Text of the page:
In simplistic terms, many people call observability next-generation monitoring or supercharged monitoring. But it’s fundamentally different in many ways. For starters, monitoring is fully dependent on a set of tools to generate the information required for operating a healthy application, while a highly observable system will generate the data that points toward existing problems or potential problems. For this to be achieved, the system developers and architects have to build observability capabilities into the product as a core function of the application itself, thereby reducing the dependency on external systems or tools to monitor. This is an ideal scenario; however, in reality, for observability, we have to depend on external applications to analyze the state of health of your applications and services. When observability is built within the application, it can reveal a lot more information about it, and as a result the dependencies on external systems or tools can be reduced significantly, as well as the cost.

Observability does not replace any application’s existing monitoring tools, but it standardizes and amalgamates the capabilities of Application Performance Monitoring (APM), log and metrics management tools, and the data that’s generated from applications, and effectively uses the distributed tracing methodology to achieve observability.

The Holy Grail of automation is the ability of the applications or systems to find out their issues and problems and self-heal before the users are impacted. Hence, observability can be considered a stepping stone for self-healing applications.

Throughout this book, we will use an example of a fictional company called MK Tea that supplies varieties of tea across the globe. They collect tea leaves from various locations, get them trucked to their plants, sort the tea as per flavors, quality, grade, package, and ship them all over the world. This entire process has many moving parts – each location where tea grows has different soil, moisture, and altitude characteristics; tea leaves, once collected, are packed and trucked to the plant by a trucking company; tea leaf sorting happens at the plant, which is an important, tedious, and manual process; tea leaves are crushed into powders of different grain sizes or dried and retained as leaves, packaged by machines, and shipped off to suppliers all over the world based on the demand for various flavors. We will see how observability can help MK Tea manage its overwhelming process, which involves human labor, skilled technicians, and fully automated machines.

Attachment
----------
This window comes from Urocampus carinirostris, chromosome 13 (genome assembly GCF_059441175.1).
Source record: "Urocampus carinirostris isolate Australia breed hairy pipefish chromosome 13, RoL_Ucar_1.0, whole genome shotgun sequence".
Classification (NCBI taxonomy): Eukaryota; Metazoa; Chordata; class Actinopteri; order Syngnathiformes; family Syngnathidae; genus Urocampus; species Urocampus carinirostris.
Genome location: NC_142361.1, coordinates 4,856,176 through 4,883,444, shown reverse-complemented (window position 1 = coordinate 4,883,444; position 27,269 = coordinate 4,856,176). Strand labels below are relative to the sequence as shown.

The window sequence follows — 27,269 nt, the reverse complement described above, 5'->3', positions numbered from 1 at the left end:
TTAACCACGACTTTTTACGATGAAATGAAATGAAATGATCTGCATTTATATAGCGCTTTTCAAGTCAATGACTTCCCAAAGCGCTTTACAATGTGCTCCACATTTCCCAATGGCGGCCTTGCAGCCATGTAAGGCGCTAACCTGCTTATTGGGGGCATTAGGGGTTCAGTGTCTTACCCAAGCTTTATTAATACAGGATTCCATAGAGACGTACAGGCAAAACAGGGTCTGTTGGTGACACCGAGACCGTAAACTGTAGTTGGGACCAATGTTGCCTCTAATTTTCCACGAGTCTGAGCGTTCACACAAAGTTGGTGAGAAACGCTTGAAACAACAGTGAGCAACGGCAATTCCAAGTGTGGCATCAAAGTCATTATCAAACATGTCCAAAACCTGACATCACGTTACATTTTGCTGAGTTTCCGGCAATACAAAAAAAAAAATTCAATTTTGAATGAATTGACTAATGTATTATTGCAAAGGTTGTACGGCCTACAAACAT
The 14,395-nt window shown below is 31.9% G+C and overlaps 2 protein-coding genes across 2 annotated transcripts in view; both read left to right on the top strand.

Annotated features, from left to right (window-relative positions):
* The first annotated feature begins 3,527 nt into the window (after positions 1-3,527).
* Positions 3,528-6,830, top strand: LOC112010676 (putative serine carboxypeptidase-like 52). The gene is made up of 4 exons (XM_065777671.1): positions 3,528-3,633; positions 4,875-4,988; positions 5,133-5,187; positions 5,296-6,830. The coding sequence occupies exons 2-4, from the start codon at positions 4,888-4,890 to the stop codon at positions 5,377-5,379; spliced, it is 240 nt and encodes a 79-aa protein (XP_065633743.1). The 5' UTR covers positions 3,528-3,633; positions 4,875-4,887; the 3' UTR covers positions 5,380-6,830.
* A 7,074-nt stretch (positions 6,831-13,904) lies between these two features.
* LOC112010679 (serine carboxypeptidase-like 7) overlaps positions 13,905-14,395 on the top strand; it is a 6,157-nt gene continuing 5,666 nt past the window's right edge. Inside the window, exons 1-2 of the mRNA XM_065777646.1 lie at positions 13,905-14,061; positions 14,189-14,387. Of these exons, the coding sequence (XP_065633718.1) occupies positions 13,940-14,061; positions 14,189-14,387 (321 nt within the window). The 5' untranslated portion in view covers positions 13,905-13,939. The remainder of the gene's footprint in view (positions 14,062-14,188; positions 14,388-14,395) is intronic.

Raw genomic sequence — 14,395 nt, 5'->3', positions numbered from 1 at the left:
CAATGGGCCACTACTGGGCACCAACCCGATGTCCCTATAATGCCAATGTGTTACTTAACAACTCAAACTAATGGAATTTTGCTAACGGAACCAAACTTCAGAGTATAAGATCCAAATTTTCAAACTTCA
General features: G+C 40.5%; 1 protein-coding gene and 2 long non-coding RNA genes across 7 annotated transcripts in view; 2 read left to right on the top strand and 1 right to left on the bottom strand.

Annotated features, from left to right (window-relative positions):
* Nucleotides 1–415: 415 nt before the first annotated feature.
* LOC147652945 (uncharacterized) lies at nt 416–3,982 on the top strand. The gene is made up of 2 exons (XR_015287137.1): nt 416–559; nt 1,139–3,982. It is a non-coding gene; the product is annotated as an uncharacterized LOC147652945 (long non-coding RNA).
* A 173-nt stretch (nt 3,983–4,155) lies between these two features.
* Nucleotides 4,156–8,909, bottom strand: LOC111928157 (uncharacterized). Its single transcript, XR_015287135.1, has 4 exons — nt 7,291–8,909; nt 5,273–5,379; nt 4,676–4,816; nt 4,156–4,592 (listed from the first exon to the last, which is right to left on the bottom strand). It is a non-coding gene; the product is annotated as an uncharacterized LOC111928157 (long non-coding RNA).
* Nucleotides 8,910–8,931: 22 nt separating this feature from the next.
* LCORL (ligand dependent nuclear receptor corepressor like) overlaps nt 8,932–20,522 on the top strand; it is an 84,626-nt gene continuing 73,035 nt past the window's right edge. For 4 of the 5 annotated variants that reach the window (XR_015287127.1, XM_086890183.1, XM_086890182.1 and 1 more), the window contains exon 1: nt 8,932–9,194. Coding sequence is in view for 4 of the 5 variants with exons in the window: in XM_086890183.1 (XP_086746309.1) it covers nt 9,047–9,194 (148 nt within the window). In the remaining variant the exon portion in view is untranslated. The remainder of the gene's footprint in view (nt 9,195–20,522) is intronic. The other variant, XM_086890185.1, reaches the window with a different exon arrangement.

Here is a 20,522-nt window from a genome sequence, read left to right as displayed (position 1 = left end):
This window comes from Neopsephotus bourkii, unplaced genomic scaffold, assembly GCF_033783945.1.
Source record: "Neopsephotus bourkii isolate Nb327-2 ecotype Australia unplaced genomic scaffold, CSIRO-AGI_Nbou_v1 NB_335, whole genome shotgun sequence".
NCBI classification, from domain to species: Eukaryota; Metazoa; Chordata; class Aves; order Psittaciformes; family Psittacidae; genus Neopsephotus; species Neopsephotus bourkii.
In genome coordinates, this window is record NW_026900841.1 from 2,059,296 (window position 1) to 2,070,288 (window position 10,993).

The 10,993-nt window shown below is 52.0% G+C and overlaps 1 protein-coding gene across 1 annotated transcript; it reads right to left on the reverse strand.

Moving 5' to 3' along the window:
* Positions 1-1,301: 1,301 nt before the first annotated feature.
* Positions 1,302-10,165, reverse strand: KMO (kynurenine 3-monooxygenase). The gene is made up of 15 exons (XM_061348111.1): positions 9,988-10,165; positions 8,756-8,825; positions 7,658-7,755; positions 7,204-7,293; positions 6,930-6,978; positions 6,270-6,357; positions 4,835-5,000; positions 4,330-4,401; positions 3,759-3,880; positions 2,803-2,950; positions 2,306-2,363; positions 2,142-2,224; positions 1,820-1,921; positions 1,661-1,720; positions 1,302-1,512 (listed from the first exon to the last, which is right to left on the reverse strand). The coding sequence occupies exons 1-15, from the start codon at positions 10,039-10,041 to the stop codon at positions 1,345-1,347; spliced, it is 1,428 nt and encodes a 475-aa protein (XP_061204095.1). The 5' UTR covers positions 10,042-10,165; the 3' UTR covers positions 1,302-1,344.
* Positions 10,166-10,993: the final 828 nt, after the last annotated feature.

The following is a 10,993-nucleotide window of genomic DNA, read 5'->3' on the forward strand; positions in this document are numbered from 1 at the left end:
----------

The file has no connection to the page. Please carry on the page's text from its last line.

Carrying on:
You can use this example as inspiration to plan for observability in your organization.

 

What was used before observability?

Observability, as a term, this contradicts what you say a couple of sentences later, where you say the term was coined in 1960. please review the wording of this paragraph, with Google’s definition stating “observability is defined as a measure of how well internal states of a system can be inferred from knowledge of its external outputs.” This started doing rounds in technical talks and presentations. This definition was coined by engineer Rudolf E. Kálmán in 1960 in his paper on control theory. In the modern IT world, observability is just a concept. Even before it became the talk of the town, some engineers were probably already building rounded monitoring systems and the ecosystem around it that made their services observable. It’s just that they did not know the buzzword!